CHICAGO — The flawed implementation of the No Surprises Act has created profound financial challenges for community anesthesiologists’ practices that can be resolved through solutions proposed by the American Society of Anesthesiologists (ASA). The recommendations – which will help ensure the practices remain viable and able to serve their patients and communities – are detailed in a letter to the Center for Consumer Information and Insurance Oversight (CCIIO), part of the Centers for Medicare & Medicaid Services (CMS).
“Congress worked diligently to ensure the No Surprises Act protects patients from surprise medical bills but, at the same time, created a process that requires insurers to make reasonable payments to the physicians providing services to patients,” said ASA President Michael W. Champeau, M.D., FASA. “Anesthesiologists fully supported safeguarding patients through these benefits of the law, but we have grave concerns that the responsible federal agencies and insurers are failing to implement the law the way Congress intended.”
This flawed implementation has led to a significant imbalance that benefits insurance companies while harming physicians, especially small- and medium-sized community-based practices. For example, multiple practices nationwide have reported unresolved payment disputes for services provided 10 or 11 months ago. In other cases, insurance companies have slashed payments to anesthesiologists and other specialists by nearly 40%, forcing anesthesiologists out of health care networks.
If physicians aren’t paid fairly, the financial strain may cause some to close their doors or relocate to a part of the country where practicing their specialty is less expensive. And that means some patients may not be able to receive care at the nearest hospital, or may have to wait months for needed care, especially if they live in a small town or rural area. The same problem may arise in cities with a large population of patients who are covered by Medicare or Medicaid. This may delay their diagnosis and treatment if they have an illness or injury.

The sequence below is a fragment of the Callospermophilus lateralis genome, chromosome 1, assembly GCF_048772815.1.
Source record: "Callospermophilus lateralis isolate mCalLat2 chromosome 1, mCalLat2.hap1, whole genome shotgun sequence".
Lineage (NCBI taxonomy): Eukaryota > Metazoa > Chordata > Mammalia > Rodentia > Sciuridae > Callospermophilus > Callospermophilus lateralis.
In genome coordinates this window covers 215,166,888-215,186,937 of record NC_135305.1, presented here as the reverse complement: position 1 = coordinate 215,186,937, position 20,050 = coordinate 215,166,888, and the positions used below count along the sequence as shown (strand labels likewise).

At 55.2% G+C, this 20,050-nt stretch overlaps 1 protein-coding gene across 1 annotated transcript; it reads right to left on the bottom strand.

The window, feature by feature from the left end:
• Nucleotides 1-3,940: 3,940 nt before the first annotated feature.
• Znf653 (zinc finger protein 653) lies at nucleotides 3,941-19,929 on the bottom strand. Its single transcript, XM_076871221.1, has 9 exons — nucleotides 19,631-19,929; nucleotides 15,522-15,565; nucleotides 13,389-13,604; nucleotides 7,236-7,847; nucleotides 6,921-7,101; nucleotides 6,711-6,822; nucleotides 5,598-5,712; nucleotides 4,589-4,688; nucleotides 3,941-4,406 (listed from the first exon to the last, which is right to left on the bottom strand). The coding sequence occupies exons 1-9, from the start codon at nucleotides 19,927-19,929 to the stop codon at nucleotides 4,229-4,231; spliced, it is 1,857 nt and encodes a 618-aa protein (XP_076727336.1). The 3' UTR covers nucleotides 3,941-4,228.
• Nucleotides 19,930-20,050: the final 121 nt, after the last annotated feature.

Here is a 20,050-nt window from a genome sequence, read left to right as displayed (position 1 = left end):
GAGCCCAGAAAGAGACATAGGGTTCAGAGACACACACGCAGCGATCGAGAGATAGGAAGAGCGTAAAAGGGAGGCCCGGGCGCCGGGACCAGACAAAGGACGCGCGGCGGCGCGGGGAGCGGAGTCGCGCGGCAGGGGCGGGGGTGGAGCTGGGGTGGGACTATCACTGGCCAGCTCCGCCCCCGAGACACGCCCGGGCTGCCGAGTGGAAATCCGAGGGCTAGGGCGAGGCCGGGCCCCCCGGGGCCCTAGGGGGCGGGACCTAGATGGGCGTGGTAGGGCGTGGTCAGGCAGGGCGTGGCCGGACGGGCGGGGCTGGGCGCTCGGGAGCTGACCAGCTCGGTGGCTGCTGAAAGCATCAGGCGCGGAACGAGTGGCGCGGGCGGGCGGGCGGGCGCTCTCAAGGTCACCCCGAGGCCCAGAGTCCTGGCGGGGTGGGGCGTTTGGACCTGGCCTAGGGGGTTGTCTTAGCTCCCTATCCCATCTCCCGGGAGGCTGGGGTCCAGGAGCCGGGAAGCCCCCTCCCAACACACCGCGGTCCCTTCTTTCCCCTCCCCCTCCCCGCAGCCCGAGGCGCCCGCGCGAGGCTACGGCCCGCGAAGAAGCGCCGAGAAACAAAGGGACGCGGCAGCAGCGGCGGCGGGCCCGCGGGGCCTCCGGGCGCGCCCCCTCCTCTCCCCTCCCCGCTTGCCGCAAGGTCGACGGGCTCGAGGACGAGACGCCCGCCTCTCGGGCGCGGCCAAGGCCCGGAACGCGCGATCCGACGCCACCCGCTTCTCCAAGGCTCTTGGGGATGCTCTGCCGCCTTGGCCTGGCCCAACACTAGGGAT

“The implementation of the No Surprises Act has empowered insurance companies to evade negotiating, and their stance is ‘take it or leave it.’ But we are confident we can fix this problem to ensure fair pay and sustainable community practices," said Dr. Champeau. "As an anesthesiologist in a small practice, I experienced similar issues when California passed a balanced billing law and, at first, 100% of the payment dispute decisions went in favor of the insurance companies. Everyone recognized that was not right, nor good for patients. Ultimately, the law was changed, and we have seen a vast improvement in payments, allowing our practices to remain viable.”
The ASA letter to the CMS CCIIO describes nine challenges faced by anesthesiologists and provides specific recommendations to address them. Among the most urgent:
Audit Payer QPAs